Taliban unable to take on Afghan forces directly: officials

By Ziar


Afghan policemen March 1 in Kabul guard the site of a suicide car bombing. The Taliban attacked two local security compounds that day. [Shah Marai/AFP]

KABUL -- With the start of the Taliban's annual spring offensive, this year dubbed Operation Mansouri, Afghan officials and citizens expressed confidence in security forces and reiterated calls for peace.

With Afghan National Defence and Security Forces (ANDSF) and international troops closing in, insurgents are able only to carry out suicide and guerrilla-style attacks, as they lack the ability to fight on the battlefield, officials say.

"The terrorists are unable to fight face to face with the Afghan forces," Ministry of Defence spokesman Mohammad Radmanesh told Salaam Times.

Instead, he said, the Taliban resort to small-scale attacks on military and civilian installations.

"[The Taliban] just attack to kill Afghans, but I can tell you that our heroes have the capacity [to destroy them]," Radmanesh said, adding that the ANDSF launch 20 counter-militancy operations per day throughout Afghanistan.

Modern military equipment essential

Nonetheless, ANDSF casualties are "shockingly high" with 807 Afghan troops killed fighting the Taliban and other insurgent groups in the first six weeks of 2017, according to the latest quarterly report from the Special Inspector General for Afghanistan Reconstruction, released April 30.

Civilian casualties also reached an all-time high in 2016 with 3,498 killed and 7,920 injured according to the UN Assistance Mission in Afghanistan (UNAMA).

The trend continued from January to March 2017, with 715 civilians killed and 1,466 injured in Afghanistan's grinding conflict, the UN reported April 27. A third of the total civilian casualties were children, amounting to 210 killed and 525 injured.

Afghan forces need modern equipment and technology to prevail in their fight against terrorism, Radmanesh said.

"We asked the coalition forces to equip the Afghan forces with air war technology such as jets and bombers, mine-detecting technology, rockets, developed airport facilities, etc," he said.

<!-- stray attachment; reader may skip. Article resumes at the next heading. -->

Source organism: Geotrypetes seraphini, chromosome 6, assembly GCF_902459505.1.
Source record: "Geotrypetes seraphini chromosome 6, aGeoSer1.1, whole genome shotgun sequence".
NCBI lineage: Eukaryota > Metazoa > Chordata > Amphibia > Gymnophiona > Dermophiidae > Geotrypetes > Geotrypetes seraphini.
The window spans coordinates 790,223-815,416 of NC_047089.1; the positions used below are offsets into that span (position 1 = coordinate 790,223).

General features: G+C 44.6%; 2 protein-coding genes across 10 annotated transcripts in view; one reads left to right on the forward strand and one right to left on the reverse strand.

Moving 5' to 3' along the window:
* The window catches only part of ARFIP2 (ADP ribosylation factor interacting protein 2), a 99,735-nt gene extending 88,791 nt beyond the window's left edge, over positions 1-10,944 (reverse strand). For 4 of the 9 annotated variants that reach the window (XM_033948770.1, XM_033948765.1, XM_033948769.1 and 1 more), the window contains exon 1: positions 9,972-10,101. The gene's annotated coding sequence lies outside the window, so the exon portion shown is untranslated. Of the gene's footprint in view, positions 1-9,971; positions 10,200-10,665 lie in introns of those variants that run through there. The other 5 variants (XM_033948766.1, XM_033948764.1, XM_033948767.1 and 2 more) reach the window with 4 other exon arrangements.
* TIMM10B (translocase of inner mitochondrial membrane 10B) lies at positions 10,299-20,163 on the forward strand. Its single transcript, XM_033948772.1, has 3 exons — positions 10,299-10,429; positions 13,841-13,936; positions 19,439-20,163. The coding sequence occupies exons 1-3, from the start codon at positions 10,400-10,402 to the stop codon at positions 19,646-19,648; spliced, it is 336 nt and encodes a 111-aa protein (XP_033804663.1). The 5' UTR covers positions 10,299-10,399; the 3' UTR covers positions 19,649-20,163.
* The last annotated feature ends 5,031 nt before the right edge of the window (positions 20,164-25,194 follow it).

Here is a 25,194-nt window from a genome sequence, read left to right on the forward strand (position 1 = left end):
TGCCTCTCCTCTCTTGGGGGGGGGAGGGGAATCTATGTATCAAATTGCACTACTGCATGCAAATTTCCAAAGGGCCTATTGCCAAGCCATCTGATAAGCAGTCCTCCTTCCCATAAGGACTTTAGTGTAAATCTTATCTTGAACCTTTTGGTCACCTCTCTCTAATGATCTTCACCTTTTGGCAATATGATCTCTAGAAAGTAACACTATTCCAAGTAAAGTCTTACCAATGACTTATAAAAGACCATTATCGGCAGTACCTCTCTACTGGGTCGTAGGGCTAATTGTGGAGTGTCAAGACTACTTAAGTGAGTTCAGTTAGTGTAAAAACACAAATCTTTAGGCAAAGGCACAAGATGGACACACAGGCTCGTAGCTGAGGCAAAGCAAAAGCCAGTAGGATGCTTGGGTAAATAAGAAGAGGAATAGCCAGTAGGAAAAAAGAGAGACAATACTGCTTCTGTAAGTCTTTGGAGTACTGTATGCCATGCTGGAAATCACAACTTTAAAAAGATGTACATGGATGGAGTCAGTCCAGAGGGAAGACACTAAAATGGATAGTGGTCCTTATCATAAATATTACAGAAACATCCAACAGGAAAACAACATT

"The more they provide these facilities, the more success we will have," he said.

"In the past six months, the terrorists mostly launched attacks on public installations and on military units," said Tawab Ghorzang, former spokesman for the Office of the National Security Council of Afghanistan.

While many Afghan troops have made the ultimate sacrifice in the war against terrorists, they also foiled the militants' "shameful attempts" to attack public places, he told Salaam Times.

Afghans desperate for peace

"Afghans desperately want to live in peace, and they want practical steps to be taken in this regard," Farhad Sediqi, a member of the Wolesi Jirga, the lower chamber of parliament, told Salaam Times.

"The Taliban and other terrorist groups cannot break the Afghan forces," he said. "They cannot achieve anything by launching suicide attacks. They were beaten in the past 15 years, and their failures will continue."

Sediqi urged the Taliban "to join the peace process and not to be deceived by the promises they receive from foreigners".

"War is not in the favour of Afghans," he said.

Amir, a shopkeeper in Kabul, shared Sediqi's sentiments.

"We want the Taliban to join the peace process instead of using weapons," he told Salaam Times.

"The Taliban and other terrorist groups are trying to gain support from [...] Iran so they continue killing Afghans," he said. "But, in my opinion, they will be beaten this time too because Afghans have understood there is no other option except peace and the elimination of terrorists."

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